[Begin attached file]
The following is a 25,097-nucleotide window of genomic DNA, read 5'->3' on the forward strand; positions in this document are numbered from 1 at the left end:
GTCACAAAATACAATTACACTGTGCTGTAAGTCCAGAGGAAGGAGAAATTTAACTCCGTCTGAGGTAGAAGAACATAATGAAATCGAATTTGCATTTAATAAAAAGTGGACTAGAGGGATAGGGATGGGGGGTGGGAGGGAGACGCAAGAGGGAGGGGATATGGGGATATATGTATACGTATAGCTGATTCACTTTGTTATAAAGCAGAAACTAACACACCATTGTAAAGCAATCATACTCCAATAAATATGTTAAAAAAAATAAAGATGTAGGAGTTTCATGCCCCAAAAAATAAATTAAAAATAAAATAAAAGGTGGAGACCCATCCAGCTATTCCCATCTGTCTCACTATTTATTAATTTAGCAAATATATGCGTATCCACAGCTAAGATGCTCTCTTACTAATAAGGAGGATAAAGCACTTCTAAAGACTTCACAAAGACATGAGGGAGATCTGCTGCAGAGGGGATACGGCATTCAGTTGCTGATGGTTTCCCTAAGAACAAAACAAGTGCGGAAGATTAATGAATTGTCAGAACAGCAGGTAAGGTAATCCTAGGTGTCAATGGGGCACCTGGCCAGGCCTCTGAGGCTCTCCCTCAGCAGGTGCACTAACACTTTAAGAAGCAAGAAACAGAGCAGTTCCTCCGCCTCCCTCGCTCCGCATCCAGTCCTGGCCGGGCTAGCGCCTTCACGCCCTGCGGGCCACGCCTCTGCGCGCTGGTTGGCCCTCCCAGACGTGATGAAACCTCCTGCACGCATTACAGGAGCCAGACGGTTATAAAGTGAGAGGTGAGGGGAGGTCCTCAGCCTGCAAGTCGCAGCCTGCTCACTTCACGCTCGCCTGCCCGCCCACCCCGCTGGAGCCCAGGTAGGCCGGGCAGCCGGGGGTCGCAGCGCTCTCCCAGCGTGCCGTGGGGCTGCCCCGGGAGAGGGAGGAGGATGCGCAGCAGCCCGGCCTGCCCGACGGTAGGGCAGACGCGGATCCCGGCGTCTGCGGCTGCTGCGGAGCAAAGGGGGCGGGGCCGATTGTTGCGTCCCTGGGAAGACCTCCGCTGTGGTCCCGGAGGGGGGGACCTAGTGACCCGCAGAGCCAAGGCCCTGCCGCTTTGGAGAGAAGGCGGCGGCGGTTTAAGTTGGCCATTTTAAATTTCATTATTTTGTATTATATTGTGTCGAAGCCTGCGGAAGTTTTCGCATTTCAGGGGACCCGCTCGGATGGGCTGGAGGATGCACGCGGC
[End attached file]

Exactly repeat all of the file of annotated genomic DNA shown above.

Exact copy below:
The following is a 25,097-nucleotide window of genomic DNA, read 5'->3' on the forward strand; positions in this document are numbered from 1 at the left end:
GTCACAAAATACAATTACACTGTGCTGTAAGTCCAGAGGAAGGAGAAATTTAACTCCGTCTGAGGTAGAAGAACATAATGAAATCGAATTTGCATTTAATAAAAAGTGGACTAGAGGGATAGGGATGGGGGGTGGGAGGGAGACGCAAGAGGGAGGGGATATGGGGATATATGTATACGTATAGCTGATTCACTTTGTTATAAAGCAGAAACTAACACACCATTGTAAAGCAATCATACTCCAATAAATATGTTAAAAAAAATAAAGATGTAGGAGTTTCATGCCCCAAAAAATAAATTAAAAATAAAATAAAAGGTGGAGACCCATCCAGCTATTCCCATCTGTCTCACTATTTATTAATTTAGCAAATATATGCGTATCCACAGCTAAGATGCTCTCTTACTAATAAGGAGGATAAAGCACTTCTAAAGACTTCACAAAGACATGAGGGAGATCTGCTGCAGAGGGGATACGGCATTCAGTTGCTGATGGTTTCCCTAAGAACAAAACAAGTGCGGAAGATTAATGAATTGTCAGAACAGCAGGTAAGGTAATCCTAGGTGTCAATGGGGCACCTGGCCAGGCCTCTGAGGCTCTCCCTCAGCAGGTGCACTAACACTTTAAGAAGCAAGAAACAGAGCAGTTCCTCCGCCTCCCTCGCTCCGCATCCAGTCCTGGCCGGGCTAGCGCCTTCACGCCCTGCGGGCCACGCCTCTGCGCGCTGGTTGGCCCTCCCAGACGTGATGAAACCTCCTGCACGCATTACAGGAGCCAGACGGTTATAAAGTGAGAGGTGAGGGGAGGTCCTCAGCCTGCAAGTCGCAGCCTGCTCACTTCACGCTCGCCTGCCCGCCCACCCCGCTGGAGCCCAGGTAGGCCGGGCAGCCGGGGGTCGCAGCGCTCTCCCAGCGTGCCGTGGGGCTGCCCCGGGAGAGGGAGGAGGATGCGCAGCAGCCCGGCCTGCCCGACGGTAGGGCAGACGCGGATCCCGGCGTCTGCGGCTGCTGCGGAGCAAAGGGGGCGGGGCCGATTGTTGCGTCCCTGGGAAGACCTCCGCTGTGGTCCCGGAGGGGGGGACCTAGTGACCCGCAGAGCCAAGGCCCTGCCGCTTTGGAGAGAAGGCGGCGGCGGTTTAAGTTGGCCATTTTAAATTTCATTATTTTGTATTATATTGTGTCGAAGCCTGCGGAAGTTTTCGCATTTCAGGGGACCCGCTCGGATGGGCTGGAGGATGCACGCGGC